Landlocked Armenia has been dreaming of peaceful development for the past 20 years. But its future is dogged by major uncertainties due to the unresolvedconflict over Nagorno-Karabakh, pitting it against neighbouring Azerbaijan.
There seems little doubt, however, regarding the outcome of the presidential election on 18 February. The official campaign, launched on 21 January, is unlikely to stir up much excitement among a disenchanted electorate.
By all accounts the favourite is the incumbent Serzh Azati Sargsyan. In former Soviet republics the incumbent enjoys a crucial advantage: they control the apparatus of state, at a national but above all municipal level, enabling them to mobilise voters. In the present case various opposition candidates have dropped out of the race, making life even easier for Sargsyan.
In December former president Levon Ter-Petrossian, 68, caused surprise when hethrew in the towel, purportedly on the grounds of his age. His party, the Armenian National Congress (HAK), decided not to back another younger candidate, opting to condemn the poll for being rigged, before the fact. “Petrossian knew his probable defeat would mean curtains for his political career, so he had no alternative,” says Aharon Adibekian, head of the Sociometer polling institute, which is currently crediting Sargsyan with a 25-point lead.
In the 2008 elections Petrossian was defeated, triggering violent clashes between his supporters and police and the declaration of a state of emergency. The regime accused him of trying to seize power by force and blamed him for the death of 10 demonstrators. This time he has chosen to avoid conflict.
No one will be representing the Prosperous Armenia party (BHK) either, despite the party finishing in second place in last May’s general election, behind Sargsyan’s Republican party (HKK). The BHK leader, businessman Gagik Tsarukyan, also decided not to run against the president. Other candidates will nevertheless be competing, in particular Raffi Hovannisian, the first foreign minister after independence (following the Soviet Union’s demise) and nowhead of the Heritage party.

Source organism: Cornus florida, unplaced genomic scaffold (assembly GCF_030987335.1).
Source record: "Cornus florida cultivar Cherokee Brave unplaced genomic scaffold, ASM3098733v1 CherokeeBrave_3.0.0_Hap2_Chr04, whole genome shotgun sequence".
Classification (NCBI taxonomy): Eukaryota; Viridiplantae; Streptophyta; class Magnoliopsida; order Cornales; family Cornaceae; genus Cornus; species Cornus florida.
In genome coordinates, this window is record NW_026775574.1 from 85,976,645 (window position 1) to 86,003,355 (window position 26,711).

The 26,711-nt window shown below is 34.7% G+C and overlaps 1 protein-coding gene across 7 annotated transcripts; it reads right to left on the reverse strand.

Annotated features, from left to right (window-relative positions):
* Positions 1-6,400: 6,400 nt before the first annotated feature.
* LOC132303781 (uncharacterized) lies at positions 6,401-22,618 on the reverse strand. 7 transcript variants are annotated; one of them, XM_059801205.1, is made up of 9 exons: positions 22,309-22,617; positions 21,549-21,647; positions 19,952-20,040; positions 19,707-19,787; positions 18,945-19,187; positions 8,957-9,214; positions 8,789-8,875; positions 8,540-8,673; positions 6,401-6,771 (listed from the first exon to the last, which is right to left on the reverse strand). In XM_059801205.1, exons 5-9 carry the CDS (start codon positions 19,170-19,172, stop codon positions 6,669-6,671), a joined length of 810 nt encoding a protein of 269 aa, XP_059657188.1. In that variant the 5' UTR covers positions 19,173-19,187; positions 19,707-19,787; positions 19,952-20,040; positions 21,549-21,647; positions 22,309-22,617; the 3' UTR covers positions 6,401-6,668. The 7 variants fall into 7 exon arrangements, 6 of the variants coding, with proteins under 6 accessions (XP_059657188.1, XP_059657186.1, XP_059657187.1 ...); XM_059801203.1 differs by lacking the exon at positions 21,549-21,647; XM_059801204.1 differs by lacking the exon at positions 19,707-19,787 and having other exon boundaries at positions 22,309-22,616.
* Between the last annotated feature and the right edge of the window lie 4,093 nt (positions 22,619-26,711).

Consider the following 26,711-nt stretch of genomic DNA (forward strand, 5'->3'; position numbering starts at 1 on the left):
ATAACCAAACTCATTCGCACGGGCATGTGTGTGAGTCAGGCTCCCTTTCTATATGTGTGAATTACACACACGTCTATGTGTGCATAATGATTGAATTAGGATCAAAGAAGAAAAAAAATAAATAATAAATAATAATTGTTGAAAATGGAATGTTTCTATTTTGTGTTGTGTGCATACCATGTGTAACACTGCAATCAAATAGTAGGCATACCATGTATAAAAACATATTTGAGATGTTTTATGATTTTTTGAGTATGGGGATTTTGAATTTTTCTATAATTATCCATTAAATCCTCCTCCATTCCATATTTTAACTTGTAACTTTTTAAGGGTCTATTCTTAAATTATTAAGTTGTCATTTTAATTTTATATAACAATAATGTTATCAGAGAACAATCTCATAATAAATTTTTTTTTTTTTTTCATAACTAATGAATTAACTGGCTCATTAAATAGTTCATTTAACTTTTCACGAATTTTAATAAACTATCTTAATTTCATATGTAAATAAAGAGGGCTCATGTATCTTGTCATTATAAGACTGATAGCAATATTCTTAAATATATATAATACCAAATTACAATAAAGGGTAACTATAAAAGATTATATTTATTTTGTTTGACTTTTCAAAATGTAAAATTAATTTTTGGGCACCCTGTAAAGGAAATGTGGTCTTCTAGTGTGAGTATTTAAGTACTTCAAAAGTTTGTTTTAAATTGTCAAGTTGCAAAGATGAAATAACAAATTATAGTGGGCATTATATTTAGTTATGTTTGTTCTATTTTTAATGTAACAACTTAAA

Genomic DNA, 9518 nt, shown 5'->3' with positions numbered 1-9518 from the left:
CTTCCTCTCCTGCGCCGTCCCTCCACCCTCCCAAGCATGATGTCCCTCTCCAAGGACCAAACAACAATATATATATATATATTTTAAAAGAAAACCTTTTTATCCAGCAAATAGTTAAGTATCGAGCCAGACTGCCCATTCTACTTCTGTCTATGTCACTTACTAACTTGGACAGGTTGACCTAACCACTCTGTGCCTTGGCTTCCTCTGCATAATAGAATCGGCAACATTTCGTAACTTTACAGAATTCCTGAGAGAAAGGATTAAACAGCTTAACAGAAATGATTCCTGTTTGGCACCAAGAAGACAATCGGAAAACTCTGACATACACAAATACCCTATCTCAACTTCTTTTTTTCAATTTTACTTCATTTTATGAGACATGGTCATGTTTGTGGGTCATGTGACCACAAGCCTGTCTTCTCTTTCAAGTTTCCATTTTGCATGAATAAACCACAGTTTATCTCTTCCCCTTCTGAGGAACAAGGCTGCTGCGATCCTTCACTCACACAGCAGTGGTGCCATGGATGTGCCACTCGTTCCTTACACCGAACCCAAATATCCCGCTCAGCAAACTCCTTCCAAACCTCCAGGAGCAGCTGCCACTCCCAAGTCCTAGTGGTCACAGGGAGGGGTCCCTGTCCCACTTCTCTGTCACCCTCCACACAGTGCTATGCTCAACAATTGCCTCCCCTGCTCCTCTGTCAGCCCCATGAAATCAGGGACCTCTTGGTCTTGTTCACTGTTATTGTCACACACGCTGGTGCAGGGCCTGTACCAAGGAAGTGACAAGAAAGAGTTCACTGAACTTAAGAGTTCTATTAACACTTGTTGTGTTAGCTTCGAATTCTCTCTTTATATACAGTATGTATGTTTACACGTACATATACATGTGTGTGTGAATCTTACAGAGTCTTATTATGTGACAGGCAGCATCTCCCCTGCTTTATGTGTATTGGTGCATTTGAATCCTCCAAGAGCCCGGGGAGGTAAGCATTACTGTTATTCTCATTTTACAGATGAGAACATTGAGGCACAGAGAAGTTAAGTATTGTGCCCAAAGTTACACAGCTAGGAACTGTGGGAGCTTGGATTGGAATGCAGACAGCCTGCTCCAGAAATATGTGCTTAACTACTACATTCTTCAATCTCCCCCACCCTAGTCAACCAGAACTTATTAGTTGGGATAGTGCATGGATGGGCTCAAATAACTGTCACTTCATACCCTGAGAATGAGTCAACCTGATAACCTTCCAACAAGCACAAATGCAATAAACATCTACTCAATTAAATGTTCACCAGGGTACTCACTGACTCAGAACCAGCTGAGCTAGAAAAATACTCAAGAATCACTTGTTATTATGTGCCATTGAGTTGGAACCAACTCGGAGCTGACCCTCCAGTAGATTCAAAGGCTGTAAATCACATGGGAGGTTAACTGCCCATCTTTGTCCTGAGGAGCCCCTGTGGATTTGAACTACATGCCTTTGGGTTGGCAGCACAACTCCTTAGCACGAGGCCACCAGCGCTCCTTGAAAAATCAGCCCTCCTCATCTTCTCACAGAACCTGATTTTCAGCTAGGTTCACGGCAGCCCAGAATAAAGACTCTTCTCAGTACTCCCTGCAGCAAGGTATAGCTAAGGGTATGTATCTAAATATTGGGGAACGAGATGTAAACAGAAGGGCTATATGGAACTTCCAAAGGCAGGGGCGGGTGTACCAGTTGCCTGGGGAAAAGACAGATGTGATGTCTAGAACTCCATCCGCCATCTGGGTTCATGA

He was in Paris on 17 January for talks with Paul Jean-Ortiz, one of President François Hollande’s diplomatic advisers.”We are swimming against the tide. People are very fatalistic,” he said. “It’s because of their past experience of rigged elections and totally ineffective pro-European speeches,” he added.
The American-born Hovannisian thought it was “odd” that other parties had given up the fight, but is convinced he stands a chance if he can make it to the second round. He is demanding television debates. “The people who say it’s all settled have no respect for voters,” he asserted, condemning the incumbent’s use of “state resources, like public buildings, town halls, schools and hospitals”.
Hovannisian claimed that his supporters in the provinces were the target of intimidation, and appealed to the president to prosecute the officials responsible for such acts.
As well as economic woes, attention in the campaign is certain to focus on normalisation of diplomatic relations with Turkey and settlement of the ongoing conflict over Nagorno-Karabakh.
Hovannisian hopes to gain international recognition for this breakaway region of Azerbaijan. “It would be hypocritical not to do so, for any nation which has already recognised Kosovo, or in response to [Russian recognition of] Abkhazia and South Ossetia,” he contends.
In his view Karabakh representatives should be taking part in talks, supervised by the Minsk Group (France, US, Russia), which have made little progress in 20 years. He does not object to plans floated by Sargsyan to reinstate flights between Yerevan and Stepanakert, the “capital” of the separatist province.
- This article appeared in Guardian Weekly, which incorporates material from Le Monde